Activity Is A Key to Beating Depression
A loss of energy is one of the central features of depression. When people are depressed they find it hard to get out of bed, or interact socially, or get their work done, or take care of their children, or take care of themselves, or do the laundry, or answer the phone, or any other of life’s myriad activities.
It’s a sad irony that the path to overcoming depression is increasing energy, connection, and zest for life when energy is what is lacking in the first place. It doesn’t really seem fair does it? Depression is a state of having given up. It’s hopelessness about life and your place in it, your relationships, and how you feel about yourself.
But energy is an ambiguous term. It’s worth delving into where it comes from, whether it’s self-renewing, and how to get more of it. For the purposes of this conversation we are talking about psychic energy. In an existential sense, life activities and relationships that feel personally meaningful are energizing. Even though you have to expend energy on them, you always leave the encounter feeling more energized or at the least content and ready to confront life’s tasks.
Our culture is depressing in a lot of ways. Many of us work long hours at jobs that seem pointless and unfulfilling. We are told that happiness can be achieved by having. A new car, or a new t.v., or watching some stupid program, or making more money, or buying a bigger house is supposed to be the source of salvation. But they are all shams. When you feel a sense of meaning and purpose in what you do and how you relate to life you are in a state of mental health and not depressed. When you relate authentically to others and have meaningful relationships you are in a state of mental health and not depressed. But possessions offer no such promise.
In order to beat depression you are going to have to change many facets of your life. You’re going to have to change your perceptions of the world, how you relate to others, and how you behave. If you are not ready to change your life then a part of you wants to stay ill. But changing can seem overwhelming.
One place to start is exercise. Again, it’s a sad irony that the activities with the best chance of lifting you out of your depression require the most energy output. One thing science has shown us about depression is that the neurotransmitters dopamine and serotonin show up in smaller quantities in the brains of people who are depressed. Cardiovascular exercise increases levels of dopamine and serotonin. If you are not ready to start exercising every day then a part of you might want to stay ill. It’s a difficult truth to swallow but it’s as simple as that. Exercise, healthy eating, and meditation are three of the fastest ways to give you the energy to start making all the other necessary changes in your life. But they all take dedication and perseverance.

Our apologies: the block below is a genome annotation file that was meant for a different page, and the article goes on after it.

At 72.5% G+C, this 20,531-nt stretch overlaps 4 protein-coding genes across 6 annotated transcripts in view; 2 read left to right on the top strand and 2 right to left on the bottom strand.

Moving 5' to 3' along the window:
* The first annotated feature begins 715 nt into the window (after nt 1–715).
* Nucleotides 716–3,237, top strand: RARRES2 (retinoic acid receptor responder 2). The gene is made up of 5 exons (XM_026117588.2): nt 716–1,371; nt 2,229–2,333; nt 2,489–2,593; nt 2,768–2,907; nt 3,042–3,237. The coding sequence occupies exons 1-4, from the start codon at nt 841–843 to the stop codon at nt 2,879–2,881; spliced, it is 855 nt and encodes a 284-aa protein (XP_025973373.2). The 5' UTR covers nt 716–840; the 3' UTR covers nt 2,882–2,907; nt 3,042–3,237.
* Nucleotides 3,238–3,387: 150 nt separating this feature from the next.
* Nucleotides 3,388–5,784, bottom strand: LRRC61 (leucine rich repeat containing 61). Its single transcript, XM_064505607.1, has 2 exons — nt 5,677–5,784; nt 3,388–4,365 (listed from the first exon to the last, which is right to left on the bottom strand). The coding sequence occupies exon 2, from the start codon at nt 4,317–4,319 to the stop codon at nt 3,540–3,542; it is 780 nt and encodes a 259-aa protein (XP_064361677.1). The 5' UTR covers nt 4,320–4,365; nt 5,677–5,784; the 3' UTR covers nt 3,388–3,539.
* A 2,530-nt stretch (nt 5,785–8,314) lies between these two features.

We recommend that you get a personal trainer if you can afford it. At the least join a gym. If you truly cannot afford either you can always go jogging. You need to exercise strenuously for at least thirty minutes a day. This means that by the end of the workout you will be sweating profusely. An exercise bike or treadmill will do the trick. Again this might seem overwhelming but if you are not exercising every day then you are not giving your body a chance. Exercise increases the deficient levels of dopamine and serotonin in your brain, which will automatically give you a sense of well-being.
Your self-esteem will also improve as your body starts looking better. You will feel more confident and have more stored up energy to use for other tasks. Exercise needs to be an integral part of your life for the rest of your life. You can’t stop once you start feeling better. Many people say that they do not have time in their busy schedules to exercise but these are just excuses. Your schedule is part of what got you into this mess and it’s time to start prioritizing. Exercise needs to be at the top of the list. We are only talking about thirty minutes a day. This is the length of an episode of ‘The Simpsons’. You can do it on your lunch break, or directly after work, or in the morning before you go to work. Whenever you choose to do it, now is the time to throw the gauntlet down and decide you are willing to do whatever it takes to get your life back.